[Haskell-cafe] IORef vs TVar performance: 6 seconds versus 4 minutes

Bertram Felgenhauer bertram.felgenhauer at googlemail.com
Mon Dec 29 06:28:06 EST 2008

Evan Laforge wrote:
> On Mon, Dec 29, 2008 at 1:15 PM, Ryan Ingram <ryani.spam at gmail.com> wrote:
> > Both readTVar and writeTVar are worse than O(1); they have to look up
> > the TVar in the transaction log to see if you have made local changes
> > to it.
> >
> > Right now it looks like that operation is O(n) where n is the number
> > of TVars accessed by a transaction, so your big transaction which is
> > just accessing a ton of TVars is likely O(n^2).
> So this actually brings up a tangential question I've wondered about
> for a while.
> The lock-free datastructure paper at
> http://research.microsoft.com/users/Cambridge/simonpj/papers/stm/lock-free-flops06.pdf
> shows lock vs. STM with very similar performance for single processor
> with STM quickly winning on multi-processors.

I have not verified this, but a possible cause is that
Control.Concurrent.QSem isn't efficient if there are many waiters.
It should use two lists for managing the waiters (ala Okasaki).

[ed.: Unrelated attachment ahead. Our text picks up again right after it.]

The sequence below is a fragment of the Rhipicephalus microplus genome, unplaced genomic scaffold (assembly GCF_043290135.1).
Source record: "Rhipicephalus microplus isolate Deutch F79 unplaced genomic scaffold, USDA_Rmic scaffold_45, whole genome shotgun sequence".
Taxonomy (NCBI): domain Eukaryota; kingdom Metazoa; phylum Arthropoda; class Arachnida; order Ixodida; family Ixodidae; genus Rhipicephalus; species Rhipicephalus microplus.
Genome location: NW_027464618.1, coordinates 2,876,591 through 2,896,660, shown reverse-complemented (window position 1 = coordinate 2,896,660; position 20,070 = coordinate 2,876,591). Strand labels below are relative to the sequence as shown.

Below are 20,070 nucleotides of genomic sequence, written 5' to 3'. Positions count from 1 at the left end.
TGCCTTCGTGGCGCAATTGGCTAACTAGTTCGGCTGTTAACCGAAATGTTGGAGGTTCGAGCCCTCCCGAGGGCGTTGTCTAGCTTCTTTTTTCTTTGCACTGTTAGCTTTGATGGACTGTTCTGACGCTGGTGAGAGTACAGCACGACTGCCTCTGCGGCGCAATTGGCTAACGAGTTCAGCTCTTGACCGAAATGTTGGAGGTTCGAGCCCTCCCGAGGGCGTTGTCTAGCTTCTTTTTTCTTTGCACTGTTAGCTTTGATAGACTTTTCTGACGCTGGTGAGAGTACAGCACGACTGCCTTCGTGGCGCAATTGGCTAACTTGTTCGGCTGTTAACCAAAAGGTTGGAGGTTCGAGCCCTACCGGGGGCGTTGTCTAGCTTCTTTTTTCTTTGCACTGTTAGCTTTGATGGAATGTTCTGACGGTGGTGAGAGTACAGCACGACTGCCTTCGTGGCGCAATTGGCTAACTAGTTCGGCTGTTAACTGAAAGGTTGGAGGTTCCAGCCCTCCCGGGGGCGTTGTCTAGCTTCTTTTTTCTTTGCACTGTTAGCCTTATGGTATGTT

But why does it manually manage the waiters at all? MVars are fair, in
ghc at least. So this should work:

    newtype Sem = Sem (MVar Int) (MVar Int)
    newSem :: Int -> IO Sem
    newSem initial = liftM2 Sem (newMVar initial) newEmptyMVar
    -- | Wait for a unit to become available
    waitSem :: Sem -> IO ()
    waitSem (Sem sem wakeup) = do
       avail' <- modifyMVar sem (\avail -> return (avail-1, avail-1))
       when (avail' < 0) $ takeMVar wakeup >>= putMVar sem
    -- | Signal that a unit of the 'Sem' is available
    signalSem :: Sem -> IO ()
    signalSem (Sem sem wakeup) = do
       avail <- takeMVar sem
       if avail < 0 then putMVar wakeup (avail+1)
                    else putMVar sem (avail+1)

(I should turn this into a library proposal.)


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